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September 1996

Managed Care and the Practice of Neurology: Implications for Neurology Residents

Author Affiliations

From the Departments of Medicine and Neurology, Robert Wood Johnson Medical School, University of Medicine and Dentistry of New Jersey, New Brunswick, and the World Federation of Neurology Research Group on Medical Education, Somerset, NJ.

Arch Neurol. 1996;53(9):859-862. doi:10.1001/archneur.1996.00550090053011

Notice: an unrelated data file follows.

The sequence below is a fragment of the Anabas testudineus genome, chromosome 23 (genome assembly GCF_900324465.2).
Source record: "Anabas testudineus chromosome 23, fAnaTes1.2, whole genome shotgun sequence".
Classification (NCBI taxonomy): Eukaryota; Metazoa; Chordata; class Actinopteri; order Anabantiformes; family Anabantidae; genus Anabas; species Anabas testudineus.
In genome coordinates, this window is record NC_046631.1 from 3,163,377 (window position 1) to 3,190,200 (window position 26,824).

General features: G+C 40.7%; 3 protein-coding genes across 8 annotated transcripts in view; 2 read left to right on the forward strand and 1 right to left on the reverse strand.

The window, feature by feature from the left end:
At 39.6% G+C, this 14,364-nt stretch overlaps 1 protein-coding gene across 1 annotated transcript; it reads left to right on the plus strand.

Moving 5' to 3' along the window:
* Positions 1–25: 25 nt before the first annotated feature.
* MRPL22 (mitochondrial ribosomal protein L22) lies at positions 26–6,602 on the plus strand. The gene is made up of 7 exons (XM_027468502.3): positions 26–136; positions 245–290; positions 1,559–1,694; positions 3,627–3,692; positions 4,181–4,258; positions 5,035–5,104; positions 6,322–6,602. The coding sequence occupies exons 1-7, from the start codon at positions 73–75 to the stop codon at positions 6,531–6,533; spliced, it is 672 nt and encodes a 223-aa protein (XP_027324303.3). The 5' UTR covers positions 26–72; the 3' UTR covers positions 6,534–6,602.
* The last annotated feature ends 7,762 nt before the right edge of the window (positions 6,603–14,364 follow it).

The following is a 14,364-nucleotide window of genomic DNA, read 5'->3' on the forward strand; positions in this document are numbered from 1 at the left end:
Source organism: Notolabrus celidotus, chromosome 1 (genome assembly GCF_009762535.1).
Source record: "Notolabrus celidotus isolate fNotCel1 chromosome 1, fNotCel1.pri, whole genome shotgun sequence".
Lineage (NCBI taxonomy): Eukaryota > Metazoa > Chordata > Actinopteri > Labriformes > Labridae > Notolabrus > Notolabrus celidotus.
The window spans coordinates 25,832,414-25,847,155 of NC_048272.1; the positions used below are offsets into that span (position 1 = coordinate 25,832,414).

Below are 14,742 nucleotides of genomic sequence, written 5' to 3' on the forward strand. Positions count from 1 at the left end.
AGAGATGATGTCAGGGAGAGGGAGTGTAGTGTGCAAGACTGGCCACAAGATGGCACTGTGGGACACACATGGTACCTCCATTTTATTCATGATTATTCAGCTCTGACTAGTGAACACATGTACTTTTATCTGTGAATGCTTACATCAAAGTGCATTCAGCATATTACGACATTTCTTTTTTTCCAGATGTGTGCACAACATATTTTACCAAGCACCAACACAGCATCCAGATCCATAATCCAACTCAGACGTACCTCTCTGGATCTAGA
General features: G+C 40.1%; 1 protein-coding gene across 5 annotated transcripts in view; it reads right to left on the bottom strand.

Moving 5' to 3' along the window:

The demise of the federal health system reform legislation in 1994 means that the unplanned, market-driven revolution already in motion will proceed unchecked by such social concerns as a requirement to provide health insurance for the 40 million people without health insurance. Managed care has expanded as a market response to spiraling health care costs and has already changed the matrix of health services provision dramatically in some regions. The rapid growth of large for-profit corporations sponsoring managed care plans has displaced nonprofit health maintenance organizations (HMOs) as the dominant force in prepaid group practice. As of 1993, fewer than half of all people with health insurance were covered by traditional indemnity insurance and most observers now expect that not more than 10% of the population will still be covered by unmanaged fee-for-service health insurance in the year 2000, while two thirds of the population will be enrolled in managed care plans with strong physician utilization guidelines.1,2

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